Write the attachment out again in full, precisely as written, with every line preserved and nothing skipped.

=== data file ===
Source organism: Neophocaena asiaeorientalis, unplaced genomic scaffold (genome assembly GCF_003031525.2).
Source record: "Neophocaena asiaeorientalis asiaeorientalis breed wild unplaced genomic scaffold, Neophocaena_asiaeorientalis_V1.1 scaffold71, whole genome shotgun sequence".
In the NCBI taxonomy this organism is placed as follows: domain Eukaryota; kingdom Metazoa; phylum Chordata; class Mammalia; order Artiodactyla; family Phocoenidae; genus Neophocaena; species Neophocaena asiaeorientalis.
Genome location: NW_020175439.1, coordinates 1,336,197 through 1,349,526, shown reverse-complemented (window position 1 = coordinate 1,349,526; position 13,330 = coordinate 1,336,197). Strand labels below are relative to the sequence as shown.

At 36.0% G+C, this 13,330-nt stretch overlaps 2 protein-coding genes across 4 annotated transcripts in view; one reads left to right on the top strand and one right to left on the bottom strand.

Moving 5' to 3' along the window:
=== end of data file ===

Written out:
Source organism: Neophocaena asiaeorientalis, unplaced genomic scaffold (genome assembly GCF_003031525.2).
Source record: "Neophocaena asiaeorientalis asiaeorientalis breed wild unplaced genomic scaffold, Neophocaena_asiaeorientalis_V1.1 scaffold71, whole genome shotgun sequence".
In the NCBI taxonomy this organism is placed as follows: domain Eukaryota; kingdom Metazoa; phylum Chordata; class Mammalia; order Artiodactyla; family Phocoenidae; genus Neophocaena; species Neophocaena asiaeorientalis.
Genome location: NW_020175439.1, coordinates 1,336,197 through 1,349,526, shown reverse-complemented (window position 1 = coordinate 1,349,526; position 13,330 = coordinate 1,336,197). Strand labels below are relative to the sequence as shown.

At 36.0% G+C, this 13,330-nt stretch overlaps 2 protein-coding genes across 4 annotated transcripts in view; one reads left to right on the top strand and one right to left on the bottom strand.

Moving 5' to 3' along the window: